A 'Bill of Life' precedes the novel, describing how a war was eventually fought in America over the issue of abortion. An agreement was reached whereby a child cannot be touched from the moment of conception to the age of 13, but that between the ages of 13 and 18, parents can choose to retroactively 'abort' their child - on the condition that the life of that child does not technically end. At this point I was confused. What did that mean? The process by which this retroactive abortion happens is called 'unwinding'.
Putting my confusion aside, I started the novel. It begins like any of the increasingly popular dystopian fiction around at the moment, with an outsider character who likes to rebel (could be The Hunger Games at this point). The action revs up and as a reader you get carried away by the story line. Connor, Risa and Lev have just turned 13 and for various reasons they are in danger of being unwound. They run away together (Lev somewhat unwillingly). But how do you hide from the authorities when you are only 13? And if one of you is convinced that unwinding is your destiny? Connor also manages to pick up a newborn baby on the way that hardly makes things easier. Through their journey we get little hints of what exactly unwinding means, and what it has done to society. 
Unwinding, we discover eventually, is the process of harvesting parts of the human body for transplants. The scene in which one character is unwound made me feel physically ill, so I warn you that you may feel likewise reading it. 
Tackling issues of abortion, human transplants, ethics, children's rights and society 'norms' makes this a hugely interesting read. Shusterman is an incredibly talented writer, but I am a little scared of whatever he writes next...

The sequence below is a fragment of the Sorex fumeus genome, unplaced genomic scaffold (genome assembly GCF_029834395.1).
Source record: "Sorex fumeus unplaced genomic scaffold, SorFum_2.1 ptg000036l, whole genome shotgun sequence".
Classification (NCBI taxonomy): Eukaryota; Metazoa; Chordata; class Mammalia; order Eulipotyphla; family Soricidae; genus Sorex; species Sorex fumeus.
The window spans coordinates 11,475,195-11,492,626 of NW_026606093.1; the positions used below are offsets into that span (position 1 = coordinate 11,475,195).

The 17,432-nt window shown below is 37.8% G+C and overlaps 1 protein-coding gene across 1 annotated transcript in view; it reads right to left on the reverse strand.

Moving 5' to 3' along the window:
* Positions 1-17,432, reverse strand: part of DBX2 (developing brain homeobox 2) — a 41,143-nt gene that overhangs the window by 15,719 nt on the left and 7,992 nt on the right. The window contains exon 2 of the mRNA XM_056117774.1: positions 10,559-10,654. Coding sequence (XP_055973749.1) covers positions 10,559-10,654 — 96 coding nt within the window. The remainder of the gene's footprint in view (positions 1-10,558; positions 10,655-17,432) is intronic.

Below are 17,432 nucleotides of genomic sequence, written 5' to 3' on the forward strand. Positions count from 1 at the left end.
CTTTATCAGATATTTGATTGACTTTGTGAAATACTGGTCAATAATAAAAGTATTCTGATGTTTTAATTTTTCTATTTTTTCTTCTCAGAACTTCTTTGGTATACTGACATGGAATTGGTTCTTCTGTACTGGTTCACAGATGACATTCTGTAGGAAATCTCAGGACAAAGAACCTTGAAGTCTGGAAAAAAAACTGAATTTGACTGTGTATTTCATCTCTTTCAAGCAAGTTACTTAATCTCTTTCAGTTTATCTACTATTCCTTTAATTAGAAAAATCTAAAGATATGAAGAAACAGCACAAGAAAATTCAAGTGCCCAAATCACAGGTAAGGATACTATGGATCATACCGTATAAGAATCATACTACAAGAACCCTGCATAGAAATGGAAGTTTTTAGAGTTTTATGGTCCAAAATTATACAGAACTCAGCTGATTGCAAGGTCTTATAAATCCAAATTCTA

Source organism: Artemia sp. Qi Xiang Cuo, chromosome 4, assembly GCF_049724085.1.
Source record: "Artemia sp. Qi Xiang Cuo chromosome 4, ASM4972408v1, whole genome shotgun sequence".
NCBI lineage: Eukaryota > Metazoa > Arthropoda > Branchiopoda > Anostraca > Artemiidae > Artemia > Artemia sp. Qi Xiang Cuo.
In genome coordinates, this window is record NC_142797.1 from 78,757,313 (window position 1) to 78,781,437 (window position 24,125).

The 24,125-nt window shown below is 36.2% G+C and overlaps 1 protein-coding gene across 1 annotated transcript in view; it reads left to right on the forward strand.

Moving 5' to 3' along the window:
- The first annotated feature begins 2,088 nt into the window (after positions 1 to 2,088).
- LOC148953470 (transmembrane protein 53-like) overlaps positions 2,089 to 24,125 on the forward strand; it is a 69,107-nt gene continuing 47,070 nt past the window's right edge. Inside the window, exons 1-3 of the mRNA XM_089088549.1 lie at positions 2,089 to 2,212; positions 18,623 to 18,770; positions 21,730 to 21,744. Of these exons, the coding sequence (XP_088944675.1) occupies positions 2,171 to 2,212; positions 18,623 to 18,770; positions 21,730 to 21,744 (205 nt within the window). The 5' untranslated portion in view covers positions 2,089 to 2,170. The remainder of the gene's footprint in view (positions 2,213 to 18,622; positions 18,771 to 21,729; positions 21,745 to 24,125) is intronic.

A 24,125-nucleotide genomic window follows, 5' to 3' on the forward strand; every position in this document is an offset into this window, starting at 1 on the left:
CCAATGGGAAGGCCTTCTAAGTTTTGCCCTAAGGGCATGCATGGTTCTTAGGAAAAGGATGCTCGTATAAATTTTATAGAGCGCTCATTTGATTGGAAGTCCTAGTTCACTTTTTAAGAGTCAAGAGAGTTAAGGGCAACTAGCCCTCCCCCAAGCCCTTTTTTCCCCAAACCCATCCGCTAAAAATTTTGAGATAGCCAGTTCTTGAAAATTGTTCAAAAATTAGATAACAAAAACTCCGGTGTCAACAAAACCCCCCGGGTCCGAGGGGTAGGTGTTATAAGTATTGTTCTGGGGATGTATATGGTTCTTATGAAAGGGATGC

Read it if you dare. 
- Celia

That Burning Summer

'That Burning Summer' is the second teen novel written by English author Lydia Syson.
Lydia takes us back in time to the year 1940.
Ordinary people's lives have been turned upside down and the world is in chaos as World War Two is in progress.
The setting for this novel is Romney Marsh, Great Britain. Germany is threatening to invade Great Britain and the inhabitants of Romney Marsh are attempting to live their lives amidst the ongoing terror of daily air strikes.
Guidelines and instructions are issued by authorities for the general public. For instance, 'Do not rush about spreading vague rumours', and 'Do not give any German anything. Do not tell him anything. Hide your food and your bicycles. Hide your maps.'
There are many strengths to  this novel. One notable strength is the characterization within the novel - characters are well developed and totally believable. For instance, sixteen year old Peggy is growing into maturity and finds herself facing a huge moral dillemma when she befriends a Polish pilot whose plane crashes in the marsh. Does she hand him over to the authorities? What is right and wrong?